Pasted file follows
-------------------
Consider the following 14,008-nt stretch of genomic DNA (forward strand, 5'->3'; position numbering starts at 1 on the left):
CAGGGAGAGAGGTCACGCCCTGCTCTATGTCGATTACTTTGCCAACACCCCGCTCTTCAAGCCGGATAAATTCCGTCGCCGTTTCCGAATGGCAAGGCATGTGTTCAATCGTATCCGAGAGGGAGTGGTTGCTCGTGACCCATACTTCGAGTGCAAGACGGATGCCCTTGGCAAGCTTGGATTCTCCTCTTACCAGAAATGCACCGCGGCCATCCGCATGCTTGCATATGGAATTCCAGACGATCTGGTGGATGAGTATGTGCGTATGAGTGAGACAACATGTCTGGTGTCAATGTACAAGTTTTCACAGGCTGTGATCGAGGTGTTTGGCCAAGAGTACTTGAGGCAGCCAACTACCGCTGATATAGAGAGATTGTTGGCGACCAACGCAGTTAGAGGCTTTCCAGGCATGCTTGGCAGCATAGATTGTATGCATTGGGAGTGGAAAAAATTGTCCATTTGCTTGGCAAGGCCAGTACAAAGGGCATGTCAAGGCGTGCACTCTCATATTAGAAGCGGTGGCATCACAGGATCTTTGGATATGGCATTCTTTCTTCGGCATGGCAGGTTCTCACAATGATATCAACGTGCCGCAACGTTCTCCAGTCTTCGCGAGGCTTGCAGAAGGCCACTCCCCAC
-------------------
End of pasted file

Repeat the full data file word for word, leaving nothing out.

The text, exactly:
Consider the following 14,008-nt stretch of genomic DNA (forward strand, 5'->3'; position numbering starts at 1 on the left):
CAGGGAGAGAGGTCACGCCCTGCTCTATGTCGATTACTTTGCCAACACCCCGCTCTTCAAGCCGGATAAATTCCGTCGCCGTTTCCGAATGGCAAGGCATGTGTTCAATCGTATCCGAGAGGGAGTGGTTGCTCGTGACCCATACTTCGAGTGCAAGACGGATGCCCTTGGCAAGCTTGGATTCTCCTCTTACCAGAAATGCACCGCGGCCATCCGCATGCTTGCATATGGAATTCCAGACGATCTGGTGGATGAGTATGTGCGTATGAGTGAGACAACATGTCTGGTGTCAATGTACAAGTTTTCACAGGCTGTGATCGAGGTGTTTGGCCAAGAGTACTTGAGGCAGCCAACTACCGCTGATATAGAGAGATTGTTGGCGACCAACGCAGTTAGAGGCTTTCCAGGCATGCTTGGCAGCATAGATTGTATGCATTGGGAGTGGAAAAAATTGTCCATTTGCTTGGCAAGGCCAGTACAAAGGGCATGTCAAGGCGTGCACTCTCATATTAGAAGCGGTGGCATCACAGGATCTTTGGATATGGCATTCTTTCTTCGGCATGGCAGGTTCTCACAATGATATCAACGTGCCGCAACGTTCTCCAGTCTTCGCGAGGCTTGCAGAAGGCCACTCCCCAC